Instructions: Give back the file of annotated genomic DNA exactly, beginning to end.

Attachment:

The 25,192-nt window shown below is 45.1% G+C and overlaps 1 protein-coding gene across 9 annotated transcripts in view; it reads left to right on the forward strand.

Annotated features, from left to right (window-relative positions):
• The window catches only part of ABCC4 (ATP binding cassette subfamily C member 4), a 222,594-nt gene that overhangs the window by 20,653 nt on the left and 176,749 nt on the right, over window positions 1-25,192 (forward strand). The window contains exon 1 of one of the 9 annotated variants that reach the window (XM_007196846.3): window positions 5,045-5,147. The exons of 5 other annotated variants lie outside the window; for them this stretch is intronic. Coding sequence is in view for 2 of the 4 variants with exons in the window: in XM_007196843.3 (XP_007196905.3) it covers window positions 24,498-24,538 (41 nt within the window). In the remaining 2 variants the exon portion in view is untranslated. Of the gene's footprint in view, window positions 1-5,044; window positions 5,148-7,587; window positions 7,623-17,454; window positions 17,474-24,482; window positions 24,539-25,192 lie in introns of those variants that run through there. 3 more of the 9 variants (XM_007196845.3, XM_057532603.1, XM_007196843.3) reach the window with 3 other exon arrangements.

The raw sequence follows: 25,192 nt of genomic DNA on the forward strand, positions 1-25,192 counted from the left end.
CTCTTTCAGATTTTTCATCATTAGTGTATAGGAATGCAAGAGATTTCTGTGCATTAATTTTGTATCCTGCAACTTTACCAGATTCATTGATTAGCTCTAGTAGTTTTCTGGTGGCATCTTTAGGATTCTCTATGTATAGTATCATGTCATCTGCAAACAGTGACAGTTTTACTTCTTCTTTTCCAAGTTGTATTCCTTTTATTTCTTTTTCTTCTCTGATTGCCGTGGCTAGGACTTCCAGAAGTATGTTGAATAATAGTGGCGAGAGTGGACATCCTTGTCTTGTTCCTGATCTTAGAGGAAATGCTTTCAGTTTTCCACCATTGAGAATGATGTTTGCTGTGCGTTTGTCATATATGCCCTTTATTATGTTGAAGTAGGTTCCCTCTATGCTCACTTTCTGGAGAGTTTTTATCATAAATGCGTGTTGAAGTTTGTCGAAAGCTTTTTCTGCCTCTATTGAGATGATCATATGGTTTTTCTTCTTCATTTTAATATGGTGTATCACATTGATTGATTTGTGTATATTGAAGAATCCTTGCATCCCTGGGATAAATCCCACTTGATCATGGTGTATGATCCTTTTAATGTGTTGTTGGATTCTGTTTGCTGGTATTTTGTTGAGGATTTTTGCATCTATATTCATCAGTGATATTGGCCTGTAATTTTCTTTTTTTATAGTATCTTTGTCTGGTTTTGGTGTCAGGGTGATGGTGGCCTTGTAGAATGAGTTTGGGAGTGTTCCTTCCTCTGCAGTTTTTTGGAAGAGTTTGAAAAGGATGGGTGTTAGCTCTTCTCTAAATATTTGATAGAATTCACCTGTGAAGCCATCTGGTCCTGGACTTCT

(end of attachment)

The 25,192-nt window shown below is 45.1% G+C and overlaps 1 protein-coding gene across 9 annotated transcripts in view; it reads left to right on the forward strand.

Annotated features, from left to right (window-relative positions):
• The window catches only part of ABCC4 (ATP binding cassette subfamily C member 4), a 222,594-nt gene that overhangs the window by 20,653 nt on the left and 176,749 nt on the right, over window positions 1-25,192 (forward strand). The window contains exon 1 of one of the 9 annotated variants that reach the window (XM_007196846.3): window positions 5,045-5,147. The exons of 5 other annotated variants lie outside the window; for them this stretch is intronic. Coding sequence is in view for 2 of the 4 variants with exons in the window: in XM_007196843.3 (XP_007196905.3) it covers window positions 24,498-24,538 (41 nt within the window). In the remaining 2 variants the exon portion in view is untranslated. Of the gene's footprint in view, window positions 1-5,044; window positions 5,148-7,587; window positions 7,623-17,454; window positions 17,474-24,482; window positions 24,539-25,192 lie in introns of those variants that run through there. 3 more of the 9 variants (XM_007196845.3, XM_057532603.1, XM_007196843.3) reach the window with 3 other exon arrangements.

The raw sequence follows: 25,192 nt of genomic DNA on the forward strand, positions 1-25,192 counted from the left end.
CTCTTTCAGATTTTTCATCATTAGTGTATAGGAATGCAAGAGATTTCTGTGCATTAATTTTGTATCCTGCAACTTTACCAGATTCATTGATTAGCTCTAGTAGTTTTCTGGTGGCATCTTTAGGATTCTCTATGTATAGTATCATGTCATCTGCAAACAGTGACAGTTTTACTTCTTCTTTTCCAAGTTGTATTCCTTTTATTTCTTTTTCTTCTCTGATTGCCGTGGCTAGGACTTCCAGAAGTATGTTGAATAATAGTGGCGAGAGTGGACATCCTTGTCTTGTTCCTGATCTTAGAGGAAATGCTTTCAGTTTTCCACCATTGAGAATGATGTTTGCTGTGCGTTTGTCATATATGCCCTTTATTATGTTGAAGTAGGTTCCCTCTATGCTCACTTTCTGGAGAGTTTTTATCATAAATGCGTGTTGAAGTTTGTCGAAAGCTTTTTCTGCCTCTATTGAGATGATCATATGGTTTTTCTTCTTCATTTTAATATGGTGTATCACATTGATTGATTTGTGTATATTGAAGAATCCTTGCATCCCTGGGATAAATCCCACTTGATCATGGTGTATGATCCTTTTAATGTGTTGTTGGATTCTGTTTGCTGGTATTTTGTTGAGGATTTTTGCATCTATATTCATCAGTGATATTGGCCTGTAATTTTCTTTTTTTATAGTATCTTTGTCTGGTTTTGGTGTCAGGGTGATGGTGGCCTTGTAGAATGAGTTTGGGAGTGTTCCTTCCTCTGCAGTTTTTTGGAAGAGTTTGAAAAGGATGGGTGTTAGCTCTTCTCTAAATATTTGATAGAATTCACCTGTGAAGCCATCTGGTCCTGGACTTCT